Tag: liturgy

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7 Mysteries of the Faith Unlocked by the Eucharist

Lamb of God, Waldburg Prayer Book (1486)
The scroll and seven seals of the Book of Revelation couldn't be opened without the Lamb standing as though slain, the Eucharistic Christ. Here are seven other mysteries of the faith that we need the Eucharist to unlock: (1) the New Covenant; (2) the Old Covenant; (3) the Mass; (4) Early Christianity; (5) the Church; (6) the lives of the Saints; and (7) your own spiritual life.

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The Poetry of the Saints

It’s not news to say that we Catholics struggle with beautiful music these days. More than two decades ago, Thomas Day released Why Catholics Can’t Sing: The Culture of Catholicism and the Triumph of Bad Taste, and the problems still exist. We mutter along with the responsorial Psalm; and mumble through the hymnody, with its milquetoast lyrics set […]

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Five Senses in which the Eucharist is the Host

PapalMass1
Pope John XXIII elevating the Host Ever wonder why we refer to the Eucharistic species as “the Host”? The Latin hostia means “sacrifice,” and it is from this definition that the Eucharistic Host takes the name, as a reminder that in the Eucharist, Christ is the Sacrifice for our sins. But the Latin word hostia comes from hostis, which […]

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Why Bishops Don’t Say, “The Lord be With You”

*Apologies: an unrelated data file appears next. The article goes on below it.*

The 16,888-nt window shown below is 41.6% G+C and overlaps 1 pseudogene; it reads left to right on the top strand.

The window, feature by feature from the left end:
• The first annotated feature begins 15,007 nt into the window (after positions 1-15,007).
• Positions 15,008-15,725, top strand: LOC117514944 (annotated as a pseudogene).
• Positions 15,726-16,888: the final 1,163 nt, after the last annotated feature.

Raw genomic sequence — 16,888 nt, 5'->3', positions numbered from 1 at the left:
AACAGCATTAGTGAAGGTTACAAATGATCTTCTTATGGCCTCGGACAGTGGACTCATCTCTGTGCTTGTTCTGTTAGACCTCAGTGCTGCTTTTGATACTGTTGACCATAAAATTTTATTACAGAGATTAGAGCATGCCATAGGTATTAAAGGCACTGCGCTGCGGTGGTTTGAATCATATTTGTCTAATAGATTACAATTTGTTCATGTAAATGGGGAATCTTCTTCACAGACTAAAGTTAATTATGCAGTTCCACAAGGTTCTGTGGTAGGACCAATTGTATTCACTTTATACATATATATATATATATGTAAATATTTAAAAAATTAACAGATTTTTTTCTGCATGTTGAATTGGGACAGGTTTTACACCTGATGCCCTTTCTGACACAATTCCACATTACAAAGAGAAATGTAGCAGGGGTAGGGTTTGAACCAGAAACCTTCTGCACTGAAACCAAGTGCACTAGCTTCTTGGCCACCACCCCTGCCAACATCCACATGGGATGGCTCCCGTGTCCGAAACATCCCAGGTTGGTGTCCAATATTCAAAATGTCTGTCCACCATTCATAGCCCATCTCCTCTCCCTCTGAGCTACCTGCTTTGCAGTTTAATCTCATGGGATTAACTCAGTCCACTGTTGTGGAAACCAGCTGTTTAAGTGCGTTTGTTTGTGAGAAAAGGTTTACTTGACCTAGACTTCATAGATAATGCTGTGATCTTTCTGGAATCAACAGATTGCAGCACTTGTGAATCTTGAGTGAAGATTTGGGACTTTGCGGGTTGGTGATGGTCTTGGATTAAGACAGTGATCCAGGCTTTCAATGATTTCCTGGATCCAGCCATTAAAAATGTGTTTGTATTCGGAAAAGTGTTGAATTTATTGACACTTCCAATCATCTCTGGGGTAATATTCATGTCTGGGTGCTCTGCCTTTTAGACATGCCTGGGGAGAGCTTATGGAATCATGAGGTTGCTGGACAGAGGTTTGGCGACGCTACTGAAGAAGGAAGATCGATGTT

Kazimirowski_Eugeniusz-_Divine_Mercy-_1934
When we switched to the new translation of the Mass this past Advent, much was said about the fact that now, when the priest says, “The Lord be with you,” we respond, “and with your spirit,” instead of “and also with you.”  In a 2005 newsletter announcing this change, the USCCB explained: Eugeniusz Kazimirowski,Divine Mercy (1934) Where […]

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The Beauty of Tenebrae

Domtriangel1
Tenebrae Hearse I went to Tenebrae last night at the Dominican House of Studies.  If you’re not familiar, it’s a beautiful way of reflecting upon the death of Christ.  Here’s how Wikipedia explains it: The principal Tenebrae ceremony is the gradual extinguishing of candles upon a stand in the sanctuary called a hearse.[2] Eventually the Roman […]

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